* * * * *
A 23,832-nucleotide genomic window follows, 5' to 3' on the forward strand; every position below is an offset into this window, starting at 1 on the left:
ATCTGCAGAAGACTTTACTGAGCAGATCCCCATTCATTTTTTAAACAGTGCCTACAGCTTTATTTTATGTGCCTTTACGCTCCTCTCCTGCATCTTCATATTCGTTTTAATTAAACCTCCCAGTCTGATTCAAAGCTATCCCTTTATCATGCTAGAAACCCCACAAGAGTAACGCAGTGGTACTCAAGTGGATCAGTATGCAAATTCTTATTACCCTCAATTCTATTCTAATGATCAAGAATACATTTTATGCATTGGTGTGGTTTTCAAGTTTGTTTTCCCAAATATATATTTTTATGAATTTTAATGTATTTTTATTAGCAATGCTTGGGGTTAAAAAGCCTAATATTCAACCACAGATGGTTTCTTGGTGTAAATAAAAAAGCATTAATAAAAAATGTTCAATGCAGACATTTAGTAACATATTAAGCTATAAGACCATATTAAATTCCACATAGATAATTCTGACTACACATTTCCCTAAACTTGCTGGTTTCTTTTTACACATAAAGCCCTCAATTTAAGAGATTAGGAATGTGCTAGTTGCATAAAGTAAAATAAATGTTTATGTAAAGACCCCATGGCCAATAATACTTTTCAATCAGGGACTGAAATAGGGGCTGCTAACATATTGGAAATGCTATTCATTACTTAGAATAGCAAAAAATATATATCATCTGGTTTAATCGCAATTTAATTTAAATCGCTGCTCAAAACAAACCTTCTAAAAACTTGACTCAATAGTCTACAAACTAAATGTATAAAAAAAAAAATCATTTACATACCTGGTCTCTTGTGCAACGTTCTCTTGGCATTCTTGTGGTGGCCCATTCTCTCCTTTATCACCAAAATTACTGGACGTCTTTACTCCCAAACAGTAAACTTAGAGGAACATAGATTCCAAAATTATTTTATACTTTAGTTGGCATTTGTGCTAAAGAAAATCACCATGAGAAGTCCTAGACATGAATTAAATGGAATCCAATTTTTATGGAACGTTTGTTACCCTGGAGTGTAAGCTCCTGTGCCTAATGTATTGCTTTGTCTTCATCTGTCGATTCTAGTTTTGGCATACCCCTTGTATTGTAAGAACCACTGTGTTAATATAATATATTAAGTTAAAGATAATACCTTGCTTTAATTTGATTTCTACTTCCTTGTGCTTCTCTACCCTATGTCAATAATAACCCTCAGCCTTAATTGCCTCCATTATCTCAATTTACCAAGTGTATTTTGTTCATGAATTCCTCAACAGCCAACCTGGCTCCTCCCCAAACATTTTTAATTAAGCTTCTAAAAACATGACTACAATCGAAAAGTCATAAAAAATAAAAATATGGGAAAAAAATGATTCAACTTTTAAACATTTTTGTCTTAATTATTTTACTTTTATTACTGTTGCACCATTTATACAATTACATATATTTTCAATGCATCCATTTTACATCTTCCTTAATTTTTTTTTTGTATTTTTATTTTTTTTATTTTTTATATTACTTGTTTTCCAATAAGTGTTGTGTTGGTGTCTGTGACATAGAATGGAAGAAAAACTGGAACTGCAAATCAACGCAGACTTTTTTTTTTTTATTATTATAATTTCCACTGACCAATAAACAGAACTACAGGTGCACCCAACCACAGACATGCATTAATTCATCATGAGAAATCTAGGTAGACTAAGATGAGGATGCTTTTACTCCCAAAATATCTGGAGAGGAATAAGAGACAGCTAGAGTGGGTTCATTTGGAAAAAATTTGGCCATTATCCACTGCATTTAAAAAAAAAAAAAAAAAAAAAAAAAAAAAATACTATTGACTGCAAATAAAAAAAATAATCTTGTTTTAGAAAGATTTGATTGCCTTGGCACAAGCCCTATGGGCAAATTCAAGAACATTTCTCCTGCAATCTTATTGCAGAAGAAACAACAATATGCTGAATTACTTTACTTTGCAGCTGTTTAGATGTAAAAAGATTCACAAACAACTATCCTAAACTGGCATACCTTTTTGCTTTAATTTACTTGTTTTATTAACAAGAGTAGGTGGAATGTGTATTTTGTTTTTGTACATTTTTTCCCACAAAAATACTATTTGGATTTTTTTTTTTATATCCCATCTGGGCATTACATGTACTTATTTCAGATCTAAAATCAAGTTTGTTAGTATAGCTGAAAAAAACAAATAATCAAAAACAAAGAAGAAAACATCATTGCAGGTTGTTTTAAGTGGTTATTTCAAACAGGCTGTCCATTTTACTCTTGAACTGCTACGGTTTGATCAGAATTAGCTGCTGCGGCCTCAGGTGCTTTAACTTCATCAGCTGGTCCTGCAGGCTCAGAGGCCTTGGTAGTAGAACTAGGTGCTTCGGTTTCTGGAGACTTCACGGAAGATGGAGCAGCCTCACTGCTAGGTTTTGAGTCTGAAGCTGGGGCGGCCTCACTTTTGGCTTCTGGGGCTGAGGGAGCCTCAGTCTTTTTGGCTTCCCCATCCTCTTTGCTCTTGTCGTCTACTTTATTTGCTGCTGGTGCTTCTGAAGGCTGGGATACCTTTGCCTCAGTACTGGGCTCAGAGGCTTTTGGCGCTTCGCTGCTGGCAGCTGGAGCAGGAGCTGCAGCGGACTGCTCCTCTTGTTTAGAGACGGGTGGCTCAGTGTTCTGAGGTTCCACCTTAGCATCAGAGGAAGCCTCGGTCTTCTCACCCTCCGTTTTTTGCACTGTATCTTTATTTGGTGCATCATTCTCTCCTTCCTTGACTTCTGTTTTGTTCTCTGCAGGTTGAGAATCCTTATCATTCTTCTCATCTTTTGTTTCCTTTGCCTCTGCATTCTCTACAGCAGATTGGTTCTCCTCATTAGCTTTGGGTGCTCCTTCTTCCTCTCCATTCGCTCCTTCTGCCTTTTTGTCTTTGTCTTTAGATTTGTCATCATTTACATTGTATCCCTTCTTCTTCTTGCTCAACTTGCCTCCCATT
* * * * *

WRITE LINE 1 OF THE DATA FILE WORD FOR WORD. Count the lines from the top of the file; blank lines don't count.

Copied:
A 23,832-nucleotide genomic window follows, 5' to 3' on the forward strand; every position below is an offset into this window, starting at 1 on the left: